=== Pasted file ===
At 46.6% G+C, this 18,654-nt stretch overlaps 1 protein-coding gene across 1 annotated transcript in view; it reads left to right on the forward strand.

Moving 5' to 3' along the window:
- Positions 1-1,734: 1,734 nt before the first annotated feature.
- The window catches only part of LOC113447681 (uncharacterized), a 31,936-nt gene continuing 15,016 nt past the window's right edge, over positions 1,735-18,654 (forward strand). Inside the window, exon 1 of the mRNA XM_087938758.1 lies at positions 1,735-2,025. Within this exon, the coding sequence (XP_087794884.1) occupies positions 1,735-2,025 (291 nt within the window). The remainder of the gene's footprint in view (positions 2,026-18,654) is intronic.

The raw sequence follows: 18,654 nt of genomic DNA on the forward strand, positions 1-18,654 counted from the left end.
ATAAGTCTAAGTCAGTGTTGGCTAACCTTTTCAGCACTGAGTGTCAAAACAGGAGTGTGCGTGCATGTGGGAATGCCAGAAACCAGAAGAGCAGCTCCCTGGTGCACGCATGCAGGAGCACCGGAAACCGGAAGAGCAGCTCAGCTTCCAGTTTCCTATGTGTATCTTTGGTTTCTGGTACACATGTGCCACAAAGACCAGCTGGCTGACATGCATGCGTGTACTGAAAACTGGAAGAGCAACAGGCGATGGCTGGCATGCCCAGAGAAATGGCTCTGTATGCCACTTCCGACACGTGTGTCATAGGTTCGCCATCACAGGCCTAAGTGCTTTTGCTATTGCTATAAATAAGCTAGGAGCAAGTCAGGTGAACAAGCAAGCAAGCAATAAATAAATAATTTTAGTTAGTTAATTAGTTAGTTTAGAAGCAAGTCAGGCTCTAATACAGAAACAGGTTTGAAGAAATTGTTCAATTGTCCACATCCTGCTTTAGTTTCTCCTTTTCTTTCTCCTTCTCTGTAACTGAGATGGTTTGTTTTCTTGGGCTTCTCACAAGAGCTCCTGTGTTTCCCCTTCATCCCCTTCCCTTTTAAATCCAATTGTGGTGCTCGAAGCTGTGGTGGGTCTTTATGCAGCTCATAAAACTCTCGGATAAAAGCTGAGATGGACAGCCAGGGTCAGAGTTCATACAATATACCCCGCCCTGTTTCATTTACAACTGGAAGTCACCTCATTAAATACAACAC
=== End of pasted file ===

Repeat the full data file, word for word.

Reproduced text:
At 46.6% G+C, this 18,654-nt stretch overlaps 1 protein-coding gene across 1 annotated transcript in view; it reads left to right on the forward strand.

Moving 5' to 3' along the window:
- Positions 1-1,734: 1,734 nt before the first annotated feature.
- The window catches only part of LOC113447681 (uncharacterized), a 31,936-nt gene continuing 15,016 nt past the window's right edge, over positions 1,735-18,654 (forward strand). Inside the window, exon 1 of the mRNA XM_087938758.1 lies at positions 1,735-2,025. Within this exon, the coding sequence (XP_087794884.1) occupies positions 1,735-2,025 (291 nt within the window). The remainder of the gene's footprint in view (positions 2,026-18,654) is intronic.

The raw sequence follows: 18,654 nt of genomic DNA on the forward strand, positions 1-18,654 counted from the left end.
ATAAGTCTAAGTCAGTGTTGGCTAACCTTTTCAGCACTGAGTGTCAAAACAGGAGTGTGCGTGCATGTGGGAATGCCAGAAACCAGAAGAGCAGCTCCCTGGTGCACGCATGCAGGAGCACCGGAAACCGGAAGAGCAGCTCAGCTTCCAGTTTCCTATGTGTATCTTTGGTTTCTGGTACACATGTGCCACAAAGACCAGCTGGCTGACATGCATGCGTGTACTGAAAACTGGAAGAGCAACAGGCGATGGCTGGCATGCCCAGAGAAATGGCTCTGTATGCCACTTCCGACACGTGTGTCATAGGTTCGCCATCACAGGCCTAAGTGCTTTTGCTATTGCTATAAATAAGCTAGGAGCAAGTCAGGTGAACAAGCAAGCAAGCAATAAATAAATAATTTTAGTTAGTTAATTAGTTAGTTTAGAAGCAAGTCAGGCTCTAATACAGAAACAGGTTTGAAGAAATTGTTCAATTGTCCACATCCTGCTTTAGTTTCTCCTTTTCTTTCTCCTTCTCTGTAACTGAGATGGTTTGTTTTCTTGGGCTTCTCACAAGAGCTCCTGTGTTTCCCCTTCATCCCCTTCCCTTTTAAATCCAATTGTGGTGCTCGAAGCTGTGGTGGGTCTTTATGCAGCTCATAAAACTCTCGGATAAAAGCTGAGATGGACAGCCAGGGTCAGAGTTCATACAATATACCCCGCCCTGTTTCATTTACAACTGGAAGTCACCTCATTAAATACAACAC